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The main point of investing for the long term is to make money. Better yet, you'd like to see the share price move up more than the market average. But First Financial Corporation (NASDAQ:THFF) has fallen short of that second goal, with a share price rise of 23% over five years, which is below the market return. The last year has been disappointing, with the stock price down 5.0% in that time.
In his essay The Superinvestors of Graham-and-Doddsville Warren Buffett described how share prices do not always rationally reflect the value of a business. One flawed but reasonable way to assess how sentiment around a company has changed is to compare the earnings per share (EPS) with the share price.
During five years of share price growth, First Financial achieved compound earnings per share (EPS) growth of 11% per year. This EPS growth is higher than the 4% average annual increase in the share price. So it seems the market isn't so enthusiastic about the stock these days. The reasonably low P/E ratio of 10.47 also suggests market apprehension.
You can see below how EPS has changed over time (discover the exact values by clicking on the image).
We consider it positive that insiders have made significant purchases in the last year. Even so, future earnings will be far more important to whether current shareholders make money. Dive deeper into the earnings by checking this interactive graph of First Financial's earnings, revenue and cash flow.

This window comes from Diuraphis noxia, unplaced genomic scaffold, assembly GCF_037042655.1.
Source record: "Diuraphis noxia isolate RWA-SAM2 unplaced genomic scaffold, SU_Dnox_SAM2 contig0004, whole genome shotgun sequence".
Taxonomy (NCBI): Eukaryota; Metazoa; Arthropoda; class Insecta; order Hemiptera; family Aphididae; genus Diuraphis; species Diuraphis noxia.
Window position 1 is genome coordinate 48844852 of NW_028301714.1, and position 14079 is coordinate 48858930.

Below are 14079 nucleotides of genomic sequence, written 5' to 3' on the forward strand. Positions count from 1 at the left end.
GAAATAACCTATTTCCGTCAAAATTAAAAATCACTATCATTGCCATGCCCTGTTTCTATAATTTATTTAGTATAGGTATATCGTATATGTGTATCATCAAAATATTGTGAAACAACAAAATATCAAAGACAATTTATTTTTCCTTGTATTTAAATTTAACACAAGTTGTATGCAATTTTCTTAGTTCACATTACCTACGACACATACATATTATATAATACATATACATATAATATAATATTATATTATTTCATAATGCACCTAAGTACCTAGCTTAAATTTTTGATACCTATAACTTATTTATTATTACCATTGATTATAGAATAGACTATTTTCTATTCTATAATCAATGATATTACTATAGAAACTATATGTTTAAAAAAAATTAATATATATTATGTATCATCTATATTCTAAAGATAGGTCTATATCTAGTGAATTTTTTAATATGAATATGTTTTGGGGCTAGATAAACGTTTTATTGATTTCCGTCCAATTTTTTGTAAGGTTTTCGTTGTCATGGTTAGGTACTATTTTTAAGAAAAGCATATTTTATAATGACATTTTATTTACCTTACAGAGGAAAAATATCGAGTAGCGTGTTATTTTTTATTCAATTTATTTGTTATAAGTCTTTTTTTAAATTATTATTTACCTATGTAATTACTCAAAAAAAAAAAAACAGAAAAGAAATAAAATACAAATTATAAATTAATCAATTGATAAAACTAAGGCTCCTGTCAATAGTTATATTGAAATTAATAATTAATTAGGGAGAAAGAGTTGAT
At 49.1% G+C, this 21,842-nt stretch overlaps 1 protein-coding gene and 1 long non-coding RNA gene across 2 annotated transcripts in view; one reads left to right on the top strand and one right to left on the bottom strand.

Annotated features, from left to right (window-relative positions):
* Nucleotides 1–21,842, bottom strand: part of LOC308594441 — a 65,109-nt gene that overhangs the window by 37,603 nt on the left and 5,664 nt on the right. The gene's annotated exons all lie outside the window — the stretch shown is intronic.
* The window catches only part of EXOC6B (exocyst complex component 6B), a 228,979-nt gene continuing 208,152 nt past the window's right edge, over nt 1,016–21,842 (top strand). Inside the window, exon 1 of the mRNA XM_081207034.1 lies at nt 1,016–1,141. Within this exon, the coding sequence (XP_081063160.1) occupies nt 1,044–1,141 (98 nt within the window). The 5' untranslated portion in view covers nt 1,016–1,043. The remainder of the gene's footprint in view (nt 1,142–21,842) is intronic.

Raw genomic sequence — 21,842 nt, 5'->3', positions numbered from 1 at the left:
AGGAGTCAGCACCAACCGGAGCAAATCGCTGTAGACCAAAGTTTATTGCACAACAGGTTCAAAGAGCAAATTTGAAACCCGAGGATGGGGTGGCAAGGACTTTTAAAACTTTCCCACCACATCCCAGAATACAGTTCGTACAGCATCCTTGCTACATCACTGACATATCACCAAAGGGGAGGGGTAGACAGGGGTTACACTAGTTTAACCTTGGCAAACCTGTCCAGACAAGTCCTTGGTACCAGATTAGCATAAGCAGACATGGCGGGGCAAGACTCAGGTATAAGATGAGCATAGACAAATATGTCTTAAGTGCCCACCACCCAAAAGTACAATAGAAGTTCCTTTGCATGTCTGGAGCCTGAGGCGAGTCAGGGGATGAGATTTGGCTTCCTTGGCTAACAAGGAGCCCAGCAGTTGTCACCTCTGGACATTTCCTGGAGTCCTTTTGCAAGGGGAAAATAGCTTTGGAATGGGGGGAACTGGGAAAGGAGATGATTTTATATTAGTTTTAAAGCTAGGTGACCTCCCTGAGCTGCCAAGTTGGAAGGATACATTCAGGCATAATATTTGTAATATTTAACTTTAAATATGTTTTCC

What About Dividends?
It is important to consider the total shareholder return, as well as the share price return, for any given stock. The TSR incorporates the value of any spin-offs or discounted capital raisings, along with any dividends, based on the assumption that the dividends are reinvested. Arguably, the TSR gives a more comprehensive picture of the return generated by a stock. In the case of First Financial, it has a TSR of 43% for the last 5 years. That exceeds its share price return that we previously mentioned. This is largely a result of its dividend payments!
A Different Perspective
First Financial shareholders are down 2.3% for the year (even including dividends), but the market itself is up 30%. Even the share prices of good stocks drop sometimes, but we want to see improvements in the fundamental metrics of a business, before getting too interested. Longer term investors wouldn't be so upset, since they would have made 7%, each year, over five years. It could be that the recent sell-off is an opportunity, so it may be worth checking the fundamental data for signs of a long term growth trend. I find it very interesting to look at share price over the long term as a proxy for business performance. But to truly gain insight, we need to consider other information, too. Case in point: We've spotted 1 warning sign for First Financial you should be aware of.
First Financial is not the only stock insiders are buying. So take a peek at this free list of growing companies with insider buying.
Please note, the market returns quoted in this article reflect the market weighted average returns of stocks that currently trade on US exchanges.
This article by Simply Wall St is general in nature. It does not constitute a recommendation to buy or sell any stock, and does not take account of your objectives, or your financial situation. We aim to bring you long-term focused analysis driven by fundamental data. Note that our analysis may not factor in the latest price-sensitive company announcements or qualitative material. Simply Wall St has no position in any stocks mentioned.
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